Supermarket Shriek Review Feat

Supermarket Shriek is a co-op party game where the aim is to navigate a series of obstacle courses. The twist? You have to do so with just a man, a goat, and a shopping cart. But thankfully these two are no regular man and goat. They both possess a supersonic voice box that can create forward momentum by just shouting at the top of their lungs.

Yelling as the man makes you turn left while yelling as the goat makes you turn right. In order to move directly forward, you’ll need both of them to yell in unison. You don’t have the luxury of braking, so managing your momentum through the corners is a must.


Supermarket Shriek Microphone Set Up

Although you can use a controller, Supermarket Shriek is best played with your vocals.

You don’t have to yell, but you should

Although Supermarket Shriek plays perfectly fine on a controller, it is more fun with two microphones and a friend. By yelling into the microphone, you’ll be able to control one character each. It may not be the most efficient way to play, but the sheer potential for hilarity is hard to ignore.

Having you and your friend sit there yelling to control your cart is good fun and sure to produce some golden moments. It’s a shame that there’s no online multiplayer support, but I think Supermarket Shriek is best played locally anyway. You’ll just need to have two microphones available to get the most out of it. And try not upset your neighbors too much.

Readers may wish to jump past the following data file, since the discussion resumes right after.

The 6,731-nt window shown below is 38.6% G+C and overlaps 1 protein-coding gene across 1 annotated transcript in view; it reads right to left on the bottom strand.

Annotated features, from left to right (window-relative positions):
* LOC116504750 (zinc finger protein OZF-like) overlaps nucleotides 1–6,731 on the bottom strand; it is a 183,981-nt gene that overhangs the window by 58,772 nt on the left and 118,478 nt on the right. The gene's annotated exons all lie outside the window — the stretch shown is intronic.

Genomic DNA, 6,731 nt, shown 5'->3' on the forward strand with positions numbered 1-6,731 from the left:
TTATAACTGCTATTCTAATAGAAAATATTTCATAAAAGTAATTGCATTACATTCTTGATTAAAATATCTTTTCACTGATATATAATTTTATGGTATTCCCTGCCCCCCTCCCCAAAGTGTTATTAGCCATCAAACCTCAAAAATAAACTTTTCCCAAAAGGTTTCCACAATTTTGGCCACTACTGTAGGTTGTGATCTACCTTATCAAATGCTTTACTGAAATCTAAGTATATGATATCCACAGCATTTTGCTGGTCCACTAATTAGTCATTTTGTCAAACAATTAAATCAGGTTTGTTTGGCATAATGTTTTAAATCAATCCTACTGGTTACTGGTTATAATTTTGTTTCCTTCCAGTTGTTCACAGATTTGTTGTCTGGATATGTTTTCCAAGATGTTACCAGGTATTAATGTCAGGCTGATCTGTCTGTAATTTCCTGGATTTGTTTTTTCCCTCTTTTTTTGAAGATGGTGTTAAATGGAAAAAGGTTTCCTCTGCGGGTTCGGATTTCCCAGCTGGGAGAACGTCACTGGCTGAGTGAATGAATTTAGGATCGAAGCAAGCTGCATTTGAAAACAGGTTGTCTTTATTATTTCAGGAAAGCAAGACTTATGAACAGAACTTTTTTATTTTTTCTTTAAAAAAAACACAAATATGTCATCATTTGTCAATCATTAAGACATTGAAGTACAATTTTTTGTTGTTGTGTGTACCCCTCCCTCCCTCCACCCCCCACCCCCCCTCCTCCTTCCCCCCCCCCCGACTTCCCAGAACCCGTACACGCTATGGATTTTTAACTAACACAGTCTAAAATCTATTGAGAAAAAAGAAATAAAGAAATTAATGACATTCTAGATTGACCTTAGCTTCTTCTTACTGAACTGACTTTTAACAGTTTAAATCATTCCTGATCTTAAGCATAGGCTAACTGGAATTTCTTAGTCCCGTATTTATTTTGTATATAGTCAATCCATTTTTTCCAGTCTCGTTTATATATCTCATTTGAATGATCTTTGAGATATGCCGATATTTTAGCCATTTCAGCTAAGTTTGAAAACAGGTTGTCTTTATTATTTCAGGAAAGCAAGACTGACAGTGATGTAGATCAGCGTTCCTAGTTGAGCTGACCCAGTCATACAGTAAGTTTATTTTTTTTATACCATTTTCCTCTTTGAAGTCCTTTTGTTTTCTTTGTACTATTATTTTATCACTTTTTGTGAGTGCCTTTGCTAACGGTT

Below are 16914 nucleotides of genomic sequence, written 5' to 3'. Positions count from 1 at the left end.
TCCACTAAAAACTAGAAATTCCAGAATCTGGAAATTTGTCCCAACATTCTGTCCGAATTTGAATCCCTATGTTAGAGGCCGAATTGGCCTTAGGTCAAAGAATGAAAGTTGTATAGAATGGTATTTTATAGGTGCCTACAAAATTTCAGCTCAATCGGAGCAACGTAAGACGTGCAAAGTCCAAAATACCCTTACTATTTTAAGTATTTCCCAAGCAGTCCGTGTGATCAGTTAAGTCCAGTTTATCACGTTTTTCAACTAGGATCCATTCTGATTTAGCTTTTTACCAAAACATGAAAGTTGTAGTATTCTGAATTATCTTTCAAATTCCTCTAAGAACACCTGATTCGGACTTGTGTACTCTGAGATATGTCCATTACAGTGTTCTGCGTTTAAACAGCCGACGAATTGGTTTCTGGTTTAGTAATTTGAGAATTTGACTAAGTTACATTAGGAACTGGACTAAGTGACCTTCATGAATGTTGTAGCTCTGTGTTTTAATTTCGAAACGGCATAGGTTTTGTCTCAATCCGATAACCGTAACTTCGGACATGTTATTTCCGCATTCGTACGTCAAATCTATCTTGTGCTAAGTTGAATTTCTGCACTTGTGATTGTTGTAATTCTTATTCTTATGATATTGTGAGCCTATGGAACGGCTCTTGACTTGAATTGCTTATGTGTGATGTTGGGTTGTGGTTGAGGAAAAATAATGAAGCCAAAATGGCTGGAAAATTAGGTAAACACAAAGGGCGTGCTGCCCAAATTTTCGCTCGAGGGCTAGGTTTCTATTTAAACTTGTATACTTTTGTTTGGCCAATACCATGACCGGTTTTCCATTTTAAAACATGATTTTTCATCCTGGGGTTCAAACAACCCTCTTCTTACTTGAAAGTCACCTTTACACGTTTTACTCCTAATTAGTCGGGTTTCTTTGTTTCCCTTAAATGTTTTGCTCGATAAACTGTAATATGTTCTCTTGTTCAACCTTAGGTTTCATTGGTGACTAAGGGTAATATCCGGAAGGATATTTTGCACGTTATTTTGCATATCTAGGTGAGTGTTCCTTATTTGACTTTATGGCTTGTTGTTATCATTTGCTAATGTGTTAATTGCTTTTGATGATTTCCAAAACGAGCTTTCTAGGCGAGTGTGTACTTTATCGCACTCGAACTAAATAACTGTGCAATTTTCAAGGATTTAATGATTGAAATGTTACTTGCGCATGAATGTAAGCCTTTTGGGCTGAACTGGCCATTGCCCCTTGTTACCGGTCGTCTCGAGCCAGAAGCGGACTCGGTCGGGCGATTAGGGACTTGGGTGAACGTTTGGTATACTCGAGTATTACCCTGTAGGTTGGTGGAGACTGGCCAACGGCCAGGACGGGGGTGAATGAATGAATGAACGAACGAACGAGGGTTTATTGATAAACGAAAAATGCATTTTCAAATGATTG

Making a name for yourself

The main campaign mode uses a world system featuring a total of 38 stages. Each world features four regular stages, followed by a grand finale stage that’s needed to unlock the next world. The events available are Obstacle Course, Grand Prix, Canned Carnage, and Shopping List. Obstacle Course is a straight forward time trial game mode, where you can earn up to three stars depending on your time. A certain amount of stars are needed to access new worlds similar to the old school Mario titles.

Grand Prix sees you partake in a head to head race versus an A.I opponent. There are a total of three different checkpoints to cross. You’ll need to stay ahead for all of them to earn three stars.  Canned Carnage is a time-limited event where you need to navigate a store and collect as many cans of beans as possible. You do this by crashing your cart into pre-stacked piles of them. On the way, you’ll also be required to grab time extensions before heading over to the exit to finish.

Supermarket Shriek Grand Prix Race

The Grand Prix most is underutilized. It’s really fun and gives off a Micro Machines vibe but very few events use it.

Finally, there’s Shopping List. This is more of an endurance event of sorts where you’re required to collect several listed items and then deliver them to the end as fast as possible. These tend to be the trickiest of all since the levels tend to be a little more complicated.